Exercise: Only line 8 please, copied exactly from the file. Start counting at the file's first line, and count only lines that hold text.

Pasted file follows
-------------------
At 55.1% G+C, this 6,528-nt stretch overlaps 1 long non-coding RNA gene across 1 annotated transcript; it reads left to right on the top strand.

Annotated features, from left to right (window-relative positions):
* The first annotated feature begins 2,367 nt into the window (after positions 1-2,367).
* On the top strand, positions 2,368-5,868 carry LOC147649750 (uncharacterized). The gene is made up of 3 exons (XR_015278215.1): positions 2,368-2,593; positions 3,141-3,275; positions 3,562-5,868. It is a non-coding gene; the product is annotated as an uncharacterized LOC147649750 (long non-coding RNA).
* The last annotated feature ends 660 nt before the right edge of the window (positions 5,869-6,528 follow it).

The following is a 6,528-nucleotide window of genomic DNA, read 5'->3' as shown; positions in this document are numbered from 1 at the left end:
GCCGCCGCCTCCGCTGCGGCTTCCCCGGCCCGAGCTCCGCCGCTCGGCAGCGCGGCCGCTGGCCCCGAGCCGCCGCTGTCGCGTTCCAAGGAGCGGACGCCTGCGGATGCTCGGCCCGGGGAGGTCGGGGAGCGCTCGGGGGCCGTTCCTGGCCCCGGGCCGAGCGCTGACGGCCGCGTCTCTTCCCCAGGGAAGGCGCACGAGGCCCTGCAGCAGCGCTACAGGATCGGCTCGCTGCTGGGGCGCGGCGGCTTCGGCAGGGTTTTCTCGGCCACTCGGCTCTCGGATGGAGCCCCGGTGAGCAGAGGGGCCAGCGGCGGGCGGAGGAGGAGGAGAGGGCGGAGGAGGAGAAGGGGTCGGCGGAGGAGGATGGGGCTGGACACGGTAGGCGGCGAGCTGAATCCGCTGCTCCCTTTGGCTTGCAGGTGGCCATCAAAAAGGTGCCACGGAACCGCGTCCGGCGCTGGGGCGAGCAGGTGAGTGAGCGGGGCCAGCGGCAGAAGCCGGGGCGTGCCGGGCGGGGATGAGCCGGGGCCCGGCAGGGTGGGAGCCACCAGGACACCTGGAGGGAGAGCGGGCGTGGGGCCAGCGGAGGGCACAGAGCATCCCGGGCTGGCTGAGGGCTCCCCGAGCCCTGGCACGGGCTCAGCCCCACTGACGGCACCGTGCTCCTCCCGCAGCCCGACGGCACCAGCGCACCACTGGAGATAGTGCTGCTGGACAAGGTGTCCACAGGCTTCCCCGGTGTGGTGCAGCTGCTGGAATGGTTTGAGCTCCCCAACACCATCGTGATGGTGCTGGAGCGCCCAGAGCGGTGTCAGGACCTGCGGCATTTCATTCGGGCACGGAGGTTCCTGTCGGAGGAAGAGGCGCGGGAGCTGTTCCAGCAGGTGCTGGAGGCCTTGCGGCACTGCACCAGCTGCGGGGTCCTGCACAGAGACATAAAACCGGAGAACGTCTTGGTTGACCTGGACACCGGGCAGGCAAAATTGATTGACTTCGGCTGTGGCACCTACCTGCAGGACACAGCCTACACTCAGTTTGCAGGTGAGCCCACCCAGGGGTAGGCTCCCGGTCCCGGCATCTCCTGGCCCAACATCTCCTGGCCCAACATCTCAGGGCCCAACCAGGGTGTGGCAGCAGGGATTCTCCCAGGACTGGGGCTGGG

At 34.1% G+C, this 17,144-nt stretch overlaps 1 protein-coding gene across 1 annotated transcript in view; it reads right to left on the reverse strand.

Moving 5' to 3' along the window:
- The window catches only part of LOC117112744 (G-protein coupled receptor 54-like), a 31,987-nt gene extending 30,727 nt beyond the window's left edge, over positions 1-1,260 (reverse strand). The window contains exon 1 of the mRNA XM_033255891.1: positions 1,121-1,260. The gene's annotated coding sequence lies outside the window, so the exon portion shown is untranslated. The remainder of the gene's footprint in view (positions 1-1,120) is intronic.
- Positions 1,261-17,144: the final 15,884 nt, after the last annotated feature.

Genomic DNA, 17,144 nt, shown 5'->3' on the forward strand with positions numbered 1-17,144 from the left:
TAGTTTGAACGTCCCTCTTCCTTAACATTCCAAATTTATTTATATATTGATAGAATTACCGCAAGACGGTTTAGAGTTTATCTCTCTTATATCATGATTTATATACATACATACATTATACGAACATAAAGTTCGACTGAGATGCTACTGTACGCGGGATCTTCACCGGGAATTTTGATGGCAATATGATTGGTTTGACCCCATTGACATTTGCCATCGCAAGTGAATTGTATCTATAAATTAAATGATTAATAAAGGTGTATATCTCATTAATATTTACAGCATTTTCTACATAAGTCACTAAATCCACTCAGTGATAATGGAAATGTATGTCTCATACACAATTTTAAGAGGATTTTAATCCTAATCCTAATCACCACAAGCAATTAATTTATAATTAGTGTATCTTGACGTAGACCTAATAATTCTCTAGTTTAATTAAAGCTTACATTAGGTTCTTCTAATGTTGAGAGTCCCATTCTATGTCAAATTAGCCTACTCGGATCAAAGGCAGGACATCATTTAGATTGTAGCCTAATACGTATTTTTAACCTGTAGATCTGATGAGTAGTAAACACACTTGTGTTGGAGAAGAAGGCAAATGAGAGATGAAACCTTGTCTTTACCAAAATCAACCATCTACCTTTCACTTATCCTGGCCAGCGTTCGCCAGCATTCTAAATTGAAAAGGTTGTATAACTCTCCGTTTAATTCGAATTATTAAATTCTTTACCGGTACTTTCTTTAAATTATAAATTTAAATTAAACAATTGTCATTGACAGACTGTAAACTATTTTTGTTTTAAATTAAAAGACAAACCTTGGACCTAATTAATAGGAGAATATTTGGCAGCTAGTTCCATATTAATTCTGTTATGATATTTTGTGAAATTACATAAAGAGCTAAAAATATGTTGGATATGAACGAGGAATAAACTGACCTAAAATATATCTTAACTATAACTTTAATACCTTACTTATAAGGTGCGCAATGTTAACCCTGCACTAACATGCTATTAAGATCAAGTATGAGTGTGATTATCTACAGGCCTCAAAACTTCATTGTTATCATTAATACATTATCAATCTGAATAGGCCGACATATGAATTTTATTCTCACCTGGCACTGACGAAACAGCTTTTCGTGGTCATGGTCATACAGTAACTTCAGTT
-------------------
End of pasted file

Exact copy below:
At 34.1% G+C, this 17,144-nt stretch overlaps 1 protein-coding gene across 1 annotated transcript in view; it reads right to left on the reverse strand.